There’s a team in the Summit League that is having a historic season. A team with a chance at a perfect Summit League Season, and a chance at 30 wins. However, it’s a team that if they win 29 games and the last one is a loss in the Summit League Tournament is very likely to not make the NCAA tournament. That team of course is South Dakota State.
This will be met with tons of hand wringing in Brookings, the Summit League, and beyond if this were to happen. Frankly much of which justified. This is clearly a special team and the nation deserves to see this team in the tournament. However, given their current net ranking, it’s hard to see a path to an at-large bid. So while there would be understandable frustration, are we asking if the Summit League and similar leagues doing everything they can to set up their teams in the best possible chance at an at-large bid? My answer would be no. Why do I say that? I say it because we know the metric that is the most influential in deciding at large bids, the NET. We know how it’s calculated, and they send out the rankings on a weekly basis. The data is in front of us and yet if the Jackrabbits are upset we will spend countless hours lamenting the fairness of it, and little time trying to put the conference’s best foot forward.
A quick reminder of how the NET is calculated
So I have spent enough time saying what we’re not doing, what’s the solution. A beginning of February winner takes all-tournament consisting of participants of 4 mid-major conferences. Why the beginning of February? Two reasons, the first being we have 3 months of NET data to help us get the 8 best participants, and the second being it helps the best teams in the 4 conferences prepare for their conference tournament a month before the conference tournament by playing in a 3 game in 3-day tournament. The conferences I choose for my hypothetical. The Summit League, Horizon League, Mid-American Conference, and Big Sky. Put this tournament at a neutral site to make victories a little more likely to fall into Quad 2 wins, save on travel, etc.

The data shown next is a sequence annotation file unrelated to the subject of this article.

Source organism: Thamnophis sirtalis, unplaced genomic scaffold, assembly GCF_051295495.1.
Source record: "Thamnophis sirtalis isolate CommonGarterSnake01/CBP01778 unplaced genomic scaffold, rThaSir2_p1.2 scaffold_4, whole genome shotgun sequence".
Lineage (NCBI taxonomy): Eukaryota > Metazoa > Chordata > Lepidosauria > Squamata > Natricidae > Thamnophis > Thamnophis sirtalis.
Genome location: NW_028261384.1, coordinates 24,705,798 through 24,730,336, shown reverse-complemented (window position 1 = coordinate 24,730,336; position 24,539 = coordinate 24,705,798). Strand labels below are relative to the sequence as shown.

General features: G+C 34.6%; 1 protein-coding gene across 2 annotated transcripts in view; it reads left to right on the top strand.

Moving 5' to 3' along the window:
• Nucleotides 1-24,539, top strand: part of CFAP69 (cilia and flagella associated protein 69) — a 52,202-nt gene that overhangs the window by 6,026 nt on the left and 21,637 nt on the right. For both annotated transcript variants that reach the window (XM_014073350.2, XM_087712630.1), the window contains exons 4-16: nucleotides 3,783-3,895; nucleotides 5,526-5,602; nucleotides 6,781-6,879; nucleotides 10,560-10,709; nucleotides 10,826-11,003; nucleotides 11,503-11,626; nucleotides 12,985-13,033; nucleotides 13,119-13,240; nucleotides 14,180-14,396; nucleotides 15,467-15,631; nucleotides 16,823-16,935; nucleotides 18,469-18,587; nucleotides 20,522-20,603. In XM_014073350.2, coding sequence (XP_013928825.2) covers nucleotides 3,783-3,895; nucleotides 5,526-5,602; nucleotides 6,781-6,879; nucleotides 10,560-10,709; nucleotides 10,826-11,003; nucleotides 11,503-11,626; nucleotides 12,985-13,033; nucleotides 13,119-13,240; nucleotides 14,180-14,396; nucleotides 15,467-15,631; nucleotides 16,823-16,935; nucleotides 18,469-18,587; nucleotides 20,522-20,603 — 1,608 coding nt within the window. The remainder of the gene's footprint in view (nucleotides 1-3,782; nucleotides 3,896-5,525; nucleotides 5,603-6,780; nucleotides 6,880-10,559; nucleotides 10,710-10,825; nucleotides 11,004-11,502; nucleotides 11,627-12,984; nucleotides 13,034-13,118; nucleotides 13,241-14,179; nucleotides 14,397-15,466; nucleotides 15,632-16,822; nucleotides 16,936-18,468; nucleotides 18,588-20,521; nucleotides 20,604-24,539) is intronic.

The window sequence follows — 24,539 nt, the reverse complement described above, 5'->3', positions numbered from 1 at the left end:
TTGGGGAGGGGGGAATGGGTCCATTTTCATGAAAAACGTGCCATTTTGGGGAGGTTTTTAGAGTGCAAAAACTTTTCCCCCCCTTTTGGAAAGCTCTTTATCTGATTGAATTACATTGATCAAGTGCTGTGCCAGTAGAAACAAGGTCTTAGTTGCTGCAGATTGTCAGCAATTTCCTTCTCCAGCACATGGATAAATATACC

*Note: After some discussion, some very good points were brought up on the challenges on a February tournament. I have come around to thinking that the end of non-conference play is the best time for this. It’s a time without a lot of college basketball buzz, a open window for college basketball fans to want to tune in, and much easier to schedule Mid-December. The trick of course being I don’t think the net has been released yet, so maybe wait until right after the first release but it doesn’t disrupt the homestretch of conference play. I still think you have a much better understanding of where teams are at and solves the scheduling woes many of these teams face by offering up 3 non-conference games against like opponents.
With these 4 conferences this season there would be 3 teams that fall into the second quadrant. Those teams are Toledo, South Dakota State, and Ohio. So the opportunity for those 3 teams to set their path to an at large bid with a 3 win tournament especially if two of those wins are quadrant 2 victories. There would be two ways to put this together. Either the top 8 NET teams from the 4 conferences and ensuring each conference has at least one representative. Or you could have the top 2 NET teams from each conference. I prefer the first way (get the best possible teams there) and yet if something like this were ever put in place I would foresee each conference wanting equal representation. So I will use that in the hypothetical. Who would be the representatives